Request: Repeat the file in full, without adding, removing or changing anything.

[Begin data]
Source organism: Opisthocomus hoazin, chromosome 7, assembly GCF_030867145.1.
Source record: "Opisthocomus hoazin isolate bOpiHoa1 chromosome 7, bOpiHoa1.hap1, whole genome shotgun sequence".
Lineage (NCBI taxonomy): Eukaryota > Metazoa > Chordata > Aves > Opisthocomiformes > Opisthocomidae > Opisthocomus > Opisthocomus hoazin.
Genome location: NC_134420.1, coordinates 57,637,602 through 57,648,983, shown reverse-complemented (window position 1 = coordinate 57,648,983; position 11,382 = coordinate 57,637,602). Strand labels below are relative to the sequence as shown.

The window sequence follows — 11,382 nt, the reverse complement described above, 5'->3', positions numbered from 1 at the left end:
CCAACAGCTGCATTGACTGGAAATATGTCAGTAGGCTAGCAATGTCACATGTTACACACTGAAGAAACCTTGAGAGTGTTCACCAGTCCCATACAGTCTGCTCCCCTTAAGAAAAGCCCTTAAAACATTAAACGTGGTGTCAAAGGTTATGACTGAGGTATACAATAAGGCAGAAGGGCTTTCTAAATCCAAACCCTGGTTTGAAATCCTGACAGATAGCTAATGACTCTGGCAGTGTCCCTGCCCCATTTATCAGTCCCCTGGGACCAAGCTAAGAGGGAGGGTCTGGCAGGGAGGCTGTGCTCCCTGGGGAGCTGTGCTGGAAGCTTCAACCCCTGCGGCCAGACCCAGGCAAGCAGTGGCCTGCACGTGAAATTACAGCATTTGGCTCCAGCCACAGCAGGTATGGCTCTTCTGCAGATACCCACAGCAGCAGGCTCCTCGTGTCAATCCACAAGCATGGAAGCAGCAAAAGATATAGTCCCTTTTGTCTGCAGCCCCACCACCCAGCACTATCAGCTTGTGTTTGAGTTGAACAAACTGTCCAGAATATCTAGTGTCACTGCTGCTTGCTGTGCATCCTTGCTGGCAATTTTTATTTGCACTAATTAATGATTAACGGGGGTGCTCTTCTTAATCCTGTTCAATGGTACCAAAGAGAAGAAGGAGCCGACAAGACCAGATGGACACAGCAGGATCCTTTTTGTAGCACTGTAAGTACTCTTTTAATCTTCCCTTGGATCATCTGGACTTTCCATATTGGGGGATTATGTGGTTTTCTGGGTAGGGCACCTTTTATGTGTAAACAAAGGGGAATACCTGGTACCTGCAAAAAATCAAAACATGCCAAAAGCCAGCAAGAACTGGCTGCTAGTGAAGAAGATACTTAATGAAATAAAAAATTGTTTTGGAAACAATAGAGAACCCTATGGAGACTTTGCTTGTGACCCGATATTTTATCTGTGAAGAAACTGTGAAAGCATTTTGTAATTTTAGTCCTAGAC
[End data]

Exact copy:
Source organism: Opisthocomus hoazin, chromosome 7, assembly GCF_030867145.1.
Source record: "Opisthocomus hoazin isolate bOpiHoa1 chromosome 7, bOpiHoa1.hap1, whole genome shotgun sequence".
Lineage (NCBI taxonomy): Eukaryota > Metazoa > Chordata > Aves > Opisthocomiformes > Opisthocomidae > Opisthocomus > Opisthocomus hoazin.
Genome location: NC_134420.1, coordinates 57,637,602 through 57,648,983, shown reverse-complemented (window position 1 = coordinate 57,648,983; position 11,382 = coordinate 57,637,602). Strand labels below are relative to the sequence as shown.

The window sequence follows — 11,382 nt, the reverse complement described above, 5'->3', positions numbered from 1 at the left end:
CCAACAGCTGCATTGACTGGAAATATGTCAGTAGGCTAGCAATGTCACATGTTACACACTGAAGAAACCTTGAGAGTGTTCACCAGTCCCATACAGTCTGCTCCCCTTAAGAAAAGCCCTTAAAACATTAAACGTGGTGTCAAAGGTTATGACTGAGGTATACAATAAGGCAGAAGGGCTTTCTAAATCCAAACCCTGGTTTGAAATCCTGACAGATAGCTAATGACTCTGGCAGTGTCCCTGCCCCATTTATCAGTCCCCTGGGACCAAGCTAAGAGGGAGGGTCTGGCAGGGAGGCTGTGCTCCCTGGGGAGCTGTGCTGGAAGCTTCAACCCCTGCGGCCAGACCCAGGCAAGCAGTGGCCTGCACGTGAAATTACAGCATTTGGCTCCAGCCACAGCAGGTATGGCTCTTCTGCAGATACCCACAGCAGCAGGCTCCTCGTGTCAATCCACAAGCATGGAAGCAGCAAAAGATATAGTCCCTTTTGTCTGCAGCCCCACCACCCAGCACTATCAGCTTGTGTTTGAGTTGAACAAACTGTCCAGAATATCTAGTGTCACTGCTGCTTGCTGTGCATCCTTGCTGGCAATTTTTATTTGCACTAATTAATGATTAACGGGGGTGCTCTTCTTAATCCTGTTCAATGGTACCAAAGAGAAGAAGGAGCCGACAAGACCAGATGGACACAGCAGGATCCTTTTTGTAGCACTGTAAGTACTCTTTTAATCTTCCCTTGGATCATCTGGACTTTCCATATTGGGGGATTATGTGGTTTTCTGGGTAGGGCACCTTTTATGTGTAAACAAAGGGGAATACCTGGTACCTGCAAAAAATCAAAACATGCCAAAAGCCAGCAAGAACTGGCTGCTAGTGAAGAAGATACTTAATGAAATAAAAAATTGTTTTGGAAACAATAGAGAACCCTATGGAGACTTTGCTTGTGACCCGATATTTTATCTGTGAAGAAACTGTGAAAGCATTTTGTAATTTTAGTCCTAGAC